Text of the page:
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New Zealand in Talks to Join UK, US, Australia’s Non-nuclear Aukus

The country’s defense minister said that the nation is willing to think about joining the second pillar of the AUKUS defense agreement.

New Zealand has confirmed that it is in talks to join the non-nuclear pillar of the AUKUS alliance, founded by Australia, the UK, and the US.

Defense Minister Andrew Little said the country was willing to explore the opportunity, involving discussions on surveillance and radio technology to protect defense personnel.

“We have been offered the opportunity to talk about whether we could or wish to participate in that pillar two [non-nuclear] aspects of it. “I’ve indicated we will be willing to explore it,” Mr. Little said in Wellington on Tuesday.

New Zealand has not been offered the chance to join pillar one, which covers Australia’s receipt of nuclear-powered submarines, due to its anti-nuclear position. Little said that AUKUS membership could not compromise the country’s legal obligations and moral commitment to being nuclear-free.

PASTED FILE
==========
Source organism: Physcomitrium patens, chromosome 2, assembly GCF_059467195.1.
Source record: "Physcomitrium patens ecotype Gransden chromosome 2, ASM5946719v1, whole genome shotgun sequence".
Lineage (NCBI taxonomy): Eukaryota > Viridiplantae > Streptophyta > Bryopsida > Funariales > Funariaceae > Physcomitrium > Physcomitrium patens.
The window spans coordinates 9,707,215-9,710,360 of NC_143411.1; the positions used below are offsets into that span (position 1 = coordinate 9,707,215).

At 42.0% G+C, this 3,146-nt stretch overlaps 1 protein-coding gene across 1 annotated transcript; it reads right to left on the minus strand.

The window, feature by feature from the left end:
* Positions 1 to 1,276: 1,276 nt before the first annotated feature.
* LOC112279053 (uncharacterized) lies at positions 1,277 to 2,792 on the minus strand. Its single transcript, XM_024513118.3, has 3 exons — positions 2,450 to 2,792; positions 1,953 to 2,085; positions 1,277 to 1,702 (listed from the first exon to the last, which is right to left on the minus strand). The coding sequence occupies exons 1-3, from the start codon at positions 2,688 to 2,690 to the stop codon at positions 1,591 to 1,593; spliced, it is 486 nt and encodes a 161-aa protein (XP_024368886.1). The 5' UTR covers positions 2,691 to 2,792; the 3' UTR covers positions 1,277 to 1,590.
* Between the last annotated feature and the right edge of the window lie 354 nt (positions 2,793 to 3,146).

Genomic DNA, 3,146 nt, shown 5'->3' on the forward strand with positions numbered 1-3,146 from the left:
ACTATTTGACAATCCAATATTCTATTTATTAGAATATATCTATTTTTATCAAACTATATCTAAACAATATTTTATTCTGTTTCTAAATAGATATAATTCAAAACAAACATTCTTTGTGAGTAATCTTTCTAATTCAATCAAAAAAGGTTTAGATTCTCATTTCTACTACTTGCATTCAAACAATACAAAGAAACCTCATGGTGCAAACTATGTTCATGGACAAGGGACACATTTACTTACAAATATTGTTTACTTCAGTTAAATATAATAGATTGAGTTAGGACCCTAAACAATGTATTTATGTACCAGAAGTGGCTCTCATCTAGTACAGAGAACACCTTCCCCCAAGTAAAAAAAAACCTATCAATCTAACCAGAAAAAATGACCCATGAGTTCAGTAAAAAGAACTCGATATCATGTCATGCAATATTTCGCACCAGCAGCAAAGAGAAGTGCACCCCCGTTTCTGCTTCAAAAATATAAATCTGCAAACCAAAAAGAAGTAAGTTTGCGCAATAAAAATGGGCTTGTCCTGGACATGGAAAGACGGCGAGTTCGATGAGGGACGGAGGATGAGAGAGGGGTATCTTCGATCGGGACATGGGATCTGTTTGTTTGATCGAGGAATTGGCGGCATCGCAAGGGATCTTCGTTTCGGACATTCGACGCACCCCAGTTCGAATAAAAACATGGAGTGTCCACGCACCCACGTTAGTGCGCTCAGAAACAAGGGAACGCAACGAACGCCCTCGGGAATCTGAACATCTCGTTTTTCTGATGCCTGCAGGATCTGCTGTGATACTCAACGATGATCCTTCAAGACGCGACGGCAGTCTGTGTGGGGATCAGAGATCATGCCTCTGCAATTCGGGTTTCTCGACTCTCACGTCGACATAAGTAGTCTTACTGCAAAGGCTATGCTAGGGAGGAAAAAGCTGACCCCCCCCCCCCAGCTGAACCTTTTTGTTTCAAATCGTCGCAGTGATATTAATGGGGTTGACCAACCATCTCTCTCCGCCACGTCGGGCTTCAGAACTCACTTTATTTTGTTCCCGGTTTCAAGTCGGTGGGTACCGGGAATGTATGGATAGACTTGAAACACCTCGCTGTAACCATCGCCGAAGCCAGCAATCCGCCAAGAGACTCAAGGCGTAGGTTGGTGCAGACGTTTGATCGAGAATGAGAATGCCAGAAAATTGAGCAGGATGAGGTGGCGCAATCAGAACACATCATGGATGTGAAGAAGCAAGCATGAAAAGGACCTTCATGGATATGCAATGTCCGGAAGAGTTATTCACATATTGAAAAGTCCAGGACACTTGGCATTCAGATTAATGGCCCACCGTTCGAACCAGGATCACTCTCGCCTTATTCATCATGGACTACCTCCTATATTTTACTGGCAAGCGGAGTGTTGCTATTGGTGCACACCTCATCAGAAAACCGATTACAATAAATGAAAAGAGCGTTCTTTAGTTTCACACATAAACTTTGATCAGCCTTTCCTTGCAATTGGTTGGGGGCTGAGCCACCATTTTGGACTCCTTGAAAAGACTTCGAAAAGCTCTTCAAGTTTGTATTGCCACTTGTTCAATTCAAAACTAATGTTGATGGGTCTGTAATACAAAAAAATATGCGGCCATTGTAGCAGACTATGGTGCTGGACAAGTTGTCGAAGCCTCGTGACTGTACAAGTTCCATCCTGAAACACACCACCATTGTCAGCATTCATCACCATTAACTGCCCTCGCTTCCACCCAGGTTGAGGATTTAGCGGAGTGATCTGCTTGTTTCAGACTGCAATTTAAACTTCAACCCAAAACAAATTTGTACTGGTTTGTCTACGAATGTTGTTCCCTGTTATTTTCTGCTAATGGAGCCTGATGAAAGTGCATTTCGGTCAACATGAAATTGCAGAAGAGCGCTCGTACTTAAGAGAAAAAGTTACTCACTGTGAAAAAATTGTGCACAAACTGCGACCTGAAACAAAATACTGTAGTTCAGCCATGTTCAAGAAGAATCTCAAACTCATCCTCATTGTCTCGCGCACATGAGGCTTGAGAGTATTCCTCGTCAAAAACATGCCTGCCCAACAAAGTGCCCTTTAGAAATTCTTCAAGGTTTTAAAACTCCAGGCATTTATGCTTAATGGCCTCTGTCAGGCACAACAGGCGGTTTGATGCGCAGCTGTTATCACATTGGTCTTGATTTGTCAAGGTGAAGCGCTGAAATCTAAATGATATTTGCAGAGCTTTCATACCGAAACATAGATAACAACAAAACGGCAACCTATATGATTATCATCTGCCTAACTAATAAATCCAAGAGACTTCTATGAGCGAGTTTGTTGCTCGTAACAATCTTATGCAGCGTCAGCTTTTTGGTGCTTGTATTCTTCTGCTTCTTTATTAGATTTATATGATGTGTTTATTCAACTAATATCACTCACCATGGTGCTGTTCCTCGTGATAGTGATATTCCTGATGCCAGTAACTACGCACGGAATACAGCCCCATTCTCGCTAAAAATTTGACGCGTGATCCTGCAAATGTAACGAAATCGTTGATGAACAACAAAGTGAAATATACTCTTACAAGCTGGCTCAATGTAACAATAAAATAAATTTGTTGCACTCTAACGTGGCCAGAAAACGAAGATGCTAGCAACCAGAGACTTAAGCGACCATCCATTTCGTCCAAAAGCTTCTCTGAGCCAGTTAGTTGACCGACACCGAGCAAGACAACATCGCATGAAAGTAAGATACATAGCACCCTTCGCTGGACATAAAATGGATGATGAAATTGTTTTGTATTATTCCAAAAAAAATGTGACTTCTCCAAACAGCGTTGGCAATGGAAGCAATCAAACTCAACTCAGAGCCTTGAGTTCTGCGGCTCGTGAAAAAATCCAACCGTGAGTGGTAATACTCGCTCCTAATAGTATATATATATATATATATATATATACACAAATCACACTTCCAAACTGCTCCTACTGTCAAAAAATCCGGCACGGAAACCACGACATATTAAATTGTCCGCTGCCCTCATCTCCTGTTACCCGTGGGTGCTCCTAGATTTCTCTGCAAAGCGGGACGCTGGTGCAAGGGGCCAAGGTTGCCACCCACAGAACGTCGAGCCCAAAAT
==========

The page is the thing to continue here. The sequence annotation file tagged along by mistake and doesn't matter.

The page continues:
The second “pillar” of the three-part deal covers sharing advanced military technologies, including quantum computing and artificial intelligence.

New Zealand has expressed concerns that AUKUS may jeopardize the Treaty of Rarotonga, which designates large areas of the Pacific free of nuclear weapons.

Last week, Foreign Minister Nanaia Mahuta met with top Chinese diplomats and told them about these worries. China is very against AUKUS and has said it has “serious concern and firm opposition” to the military partnership between Australia, the UK, and the US. It is unclear whether China holds the same concerns about pillar two of the AUKUS deal. 

New Zealand’s former Prime Minister Helen Clark has argued that it is not in the country’s interests to be associated with AUKUS.

Source: Interesting Engineering